Rodgers's page-turning memoir is packed with emotionally charged vignettes of a tumultuous childhood and equally dramatic adulthood that found him awash in cash, cars, and celebrities. Raised and surrounded by junkies and alcoholics, Rodgers was literally shuffled from coast to coast and relative to relative during his formative years. Music was his salvation, and he pursued it with vigor, playing whenever and wherever he could. Those skills would eventually lead him to working with some of the biggest names in music (Jimi Hendrix, David Bowie, Diana Ross, Madonna), as well as creating his band Chic, with which he had massive hits, such as "Le Freak." Sadly, however, the combination of success and drugs and alcohol spiraled out of control. While the story of velvet ropes and addiction is a common one, Rodgers's version emphasizes the arc of his life, rather than relying on salacious details or name-dropping to provide a narrative. His storytelling skills propel the reader through the book, making the ending all the more jarring. Remarkable for its candor, this rags-to-riches story is on the year's shortlist of celebrity memoirs.
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[An] amazing memoir . . . steeped in the incestuous energy of the times: Punk, funk and art rock mixed it up in the downtown clubs, where musicians partied together and shared ideas. . . . Le Freak has plenty of sex and drugs. But it’s the music that makes it essential. . . . Rodgers gave those dreams a beat—and helped invent pop as we know it today.”—Rob Sheffield, Rolling Stone
“This book is an absolute knockout: exhilarating, warm, and courageous, deeply moving and deeply funny. Le Freak is as much about the greatness of life as it is about Nile Rodgers’s extraordinary musical journey. As Rodgers well knows, the best music is the stuff we feel, the stuff that speaks to us and won’t let go. Le Freak does all that and much more. This is truly one of the best books ever written about art, music, life, and the way we grow to be exactly who we are. Actually, one of the best books period.”—Cameron Crowe
“A coming-of-age tale every bit as impressive as the musical insights and star-time chronicles that follow.”—The New York Times Book Review
“Consistently entertaining . . . His legacy as a funk-rock visionary is assured, and his autobiography serves as further proof that disco does not suck.”—San Francisco Chronicle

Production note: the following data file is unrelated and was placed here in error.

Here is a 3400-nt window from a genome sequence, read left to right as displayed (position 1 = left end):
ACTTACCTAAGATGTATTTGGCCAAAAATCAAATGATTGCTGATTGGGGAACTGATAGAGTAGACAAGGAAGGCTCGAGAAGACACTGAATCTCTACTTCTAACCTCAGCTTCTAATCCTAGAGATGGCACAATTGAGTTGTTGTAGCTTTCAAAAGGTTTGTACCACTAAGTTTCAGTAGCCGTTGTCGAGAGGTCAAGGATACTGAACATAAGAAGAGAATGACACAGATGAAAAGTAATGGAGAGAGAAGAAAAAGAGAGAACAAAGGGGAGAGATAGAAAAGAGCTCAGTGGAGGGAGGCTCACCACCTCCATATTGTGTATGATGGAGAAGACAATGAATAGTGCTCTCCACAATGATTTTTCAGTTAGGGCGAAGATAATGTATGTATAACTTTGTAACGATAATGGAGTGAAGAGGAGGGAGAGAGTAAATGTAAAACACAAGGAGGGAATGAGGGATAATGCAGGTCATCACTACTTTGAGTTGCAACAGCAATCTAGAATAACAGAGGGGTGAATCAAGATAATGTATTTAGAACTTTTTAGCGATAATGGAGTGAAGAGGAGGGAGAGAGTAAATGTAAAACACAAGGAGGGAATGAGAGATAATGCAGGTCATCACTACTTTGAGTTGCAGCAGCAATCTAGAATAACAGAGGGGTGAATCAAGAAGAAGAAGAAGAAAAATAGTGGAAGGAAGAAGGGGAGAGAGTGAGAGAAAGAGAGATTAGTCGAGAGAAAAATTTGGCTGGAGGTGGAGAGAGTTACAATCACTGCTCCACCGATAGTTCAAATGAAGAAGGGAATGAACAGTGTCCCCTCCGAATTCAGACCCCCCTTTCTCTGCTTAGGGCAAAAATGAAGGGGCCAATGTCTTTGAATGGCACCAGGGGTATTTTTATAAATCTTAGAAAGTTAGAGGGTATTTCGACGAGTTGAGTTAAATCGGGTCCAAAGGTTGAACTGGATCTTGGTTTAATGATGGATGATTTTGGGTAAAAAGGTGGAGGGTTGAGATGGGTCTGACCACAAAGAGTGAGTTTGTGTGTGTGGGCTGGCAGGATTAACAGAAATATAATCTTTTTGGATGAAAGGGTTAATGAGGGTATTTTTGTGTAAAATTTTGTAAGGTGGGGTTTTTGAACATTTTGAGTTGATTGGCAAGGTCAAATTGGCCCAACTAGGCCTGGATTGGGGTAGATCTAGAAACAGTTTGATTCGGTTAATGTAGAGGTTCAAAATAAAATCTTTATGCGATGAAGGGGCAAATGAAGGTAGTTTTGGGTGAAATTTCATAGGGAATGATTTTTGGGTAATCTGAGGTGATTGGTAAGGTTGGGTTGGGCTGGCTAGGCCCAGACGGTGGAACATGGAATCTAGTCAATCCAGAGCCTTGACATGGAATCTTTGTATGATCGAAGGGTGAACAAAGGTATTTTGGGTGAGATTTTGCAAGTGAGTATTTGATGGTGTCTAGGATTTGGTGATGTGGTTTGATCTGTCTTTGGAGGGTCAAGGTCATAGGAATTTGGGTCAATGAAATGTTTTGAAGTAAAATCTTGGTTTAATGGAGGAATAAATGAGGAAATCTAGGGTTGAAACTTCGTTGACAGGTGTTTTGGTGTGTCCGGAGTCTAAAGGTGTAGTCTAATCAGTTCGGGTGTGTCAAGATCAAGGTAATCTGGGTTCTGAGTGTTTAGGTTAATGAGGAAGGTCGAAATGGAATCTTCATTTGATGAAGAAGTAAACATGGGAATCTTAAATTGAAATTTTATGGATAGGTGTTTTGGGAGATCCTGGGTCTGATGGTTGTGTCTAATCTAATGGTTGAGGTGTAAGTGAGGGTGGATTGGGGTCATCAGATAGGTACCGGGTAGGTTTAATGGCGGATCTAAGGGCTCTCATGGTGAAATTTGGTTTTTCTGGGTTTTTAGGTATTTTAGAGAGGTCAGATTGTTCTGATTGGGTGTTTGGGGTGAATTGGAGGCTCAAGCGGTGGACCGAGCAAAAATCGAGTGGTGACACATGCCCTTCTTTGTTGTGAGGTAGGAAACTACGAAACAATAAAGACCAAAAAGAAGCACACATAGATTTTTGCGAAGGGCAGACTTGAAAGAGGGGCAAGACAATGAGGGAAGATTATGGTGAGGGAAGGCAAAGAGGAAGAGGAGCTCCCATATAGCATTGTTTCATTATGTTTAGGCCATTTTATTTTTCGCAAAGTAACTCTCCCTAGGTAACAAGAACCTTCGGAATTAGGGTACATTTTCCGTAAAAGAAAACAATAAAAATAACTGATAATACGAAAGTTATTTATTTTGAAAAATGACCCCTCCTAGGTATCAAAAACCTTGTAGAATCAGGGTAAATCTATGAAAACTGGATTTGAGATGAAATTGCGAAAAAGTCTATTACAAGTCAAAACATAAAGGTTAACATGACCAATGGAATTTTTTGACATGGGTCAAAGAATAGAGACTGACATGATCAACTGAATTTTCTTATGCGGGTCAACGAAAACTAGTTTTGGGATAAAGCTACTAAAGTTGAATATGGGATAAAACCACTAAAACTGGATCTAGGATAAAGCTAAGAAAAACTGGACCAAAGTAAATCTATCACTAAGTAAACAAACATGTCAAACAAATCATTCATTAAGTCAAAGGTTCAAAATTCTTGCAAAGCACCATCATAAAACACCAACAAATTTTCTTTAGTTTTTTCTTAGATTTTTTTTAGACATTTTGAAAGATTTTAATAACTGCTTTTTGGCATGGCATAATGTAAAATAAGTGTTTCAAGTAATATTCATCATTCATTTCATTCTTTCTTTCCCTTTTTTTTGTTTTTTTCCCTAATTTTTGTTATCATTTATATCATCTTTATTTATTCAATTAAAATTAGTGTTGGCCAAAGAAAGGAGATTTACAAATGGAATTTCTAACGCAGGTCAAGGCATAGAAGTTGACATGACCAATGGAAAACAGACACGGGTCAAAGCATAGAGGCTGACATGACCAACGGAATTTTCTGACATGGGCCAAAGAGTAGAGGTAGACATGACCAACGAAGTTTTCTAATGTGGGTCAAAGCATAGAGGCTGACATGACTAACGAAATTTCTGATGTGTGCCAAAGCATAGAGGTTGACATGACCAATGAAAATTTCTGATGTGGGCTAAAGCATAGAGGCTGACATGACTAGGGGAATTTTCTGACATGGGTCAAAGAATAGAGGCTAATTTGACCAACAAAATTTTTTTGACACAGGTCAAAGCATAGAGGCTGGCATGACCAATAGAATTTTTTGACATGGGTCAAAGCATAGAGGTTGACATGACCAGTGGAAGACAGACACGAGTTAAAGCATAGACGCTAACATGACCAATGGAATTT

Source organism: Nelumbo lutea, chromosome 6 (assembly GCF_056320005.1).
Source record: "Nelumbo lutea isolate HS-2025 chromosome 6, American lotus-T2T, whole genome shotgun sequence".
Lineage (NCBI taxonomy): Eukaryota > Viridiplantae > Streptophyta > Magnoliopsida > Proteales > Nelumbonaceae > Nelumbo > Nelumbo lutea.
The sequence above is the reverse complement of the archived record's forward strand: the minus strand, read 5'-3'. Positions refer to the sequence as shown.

“An unforgettable, gripping book.”—The Sunday Times (UK)
“Name a star and you can bet they’re in this book, playing or partying with Rodgers. But far from being a succession of name-dropping anecdotes, this autobiography is a wonderfully funny, moving and wise reflection upon the important things in life: the people you love and the things you create.”—The Sunday Telegraph (UK)
“Rodgers’s page-turning memoir is packed with emotionally charged vignettes of a tumultuous childhood and equally dramatic adulthood that found him awash in cash, cars, and celebrities. . . . His storytelling skills propel the reader through the book, making the ending all the more jarring. Remarkable for its candor, this rags-to-riches story is on the year’s shortlist of celebrity memoirs.”—Publishers Weekly (starred review)
A musician, composer, arranger, and producer, Rodgers has sold millions of albums and hung out with the likes of Jimi Hendrix, David Bowie, Madonna, Michael Jackson, the B52s, and Laurie Anderson. So this memoir promises to be good and juicy. A real insider's account from the guy responsible for "Like a Virgin"; buy wherever pop music books move.
One of the heaviest figures from an unjustly maligned musical era tells all, and tells it well. Casual music fans may not recognize Rodgers' name, but they will definitely recognize his music: The producer/composer/arranger/guitarist's fingerprint is all over such smashes as Madonna's "Like a Virgin," the Sugar Hill Gang's "Rapper's Delight," David Bowie's "Let's Dance" and Diana Ross' "I'm Coming Out." But what launched and ultimately made Rodgers' career was his work with his band Chic, most notably on the disco classic "Le Freak." His heavy discography alone would merit a memoir, but add a dash of family drama, a dose of drug addiction, a bird's-eye view of the music industry, and the result is a book that will appeal to both music aficionados and casual fans. Rodgers is enthusiastic, honest and charming, and he has a reverence for the artists who came before him; he discusses the Chitlin' Circuit with as much authority as he does Studio 54. The author also provides an insider's look at the disco world unlike any that has been offered before, if only because he was coming at it from all angles--he was both in the scene and of the scene. The book should appeal to readers interested in music, the '70s, survival and triumph. In his energetic memoir, Rodgers, as was almost always the case with his songs, brings the funk.
…eventful and engaging…one of the surprise gifts of Le Freak is that a third of it covers Rodgers's own opening acta coming-of-age tale every bit as impressive as the musical insights and star-time chronicles that follow…Like his music, Le Freak convincesand moves.
The New York Times Book Review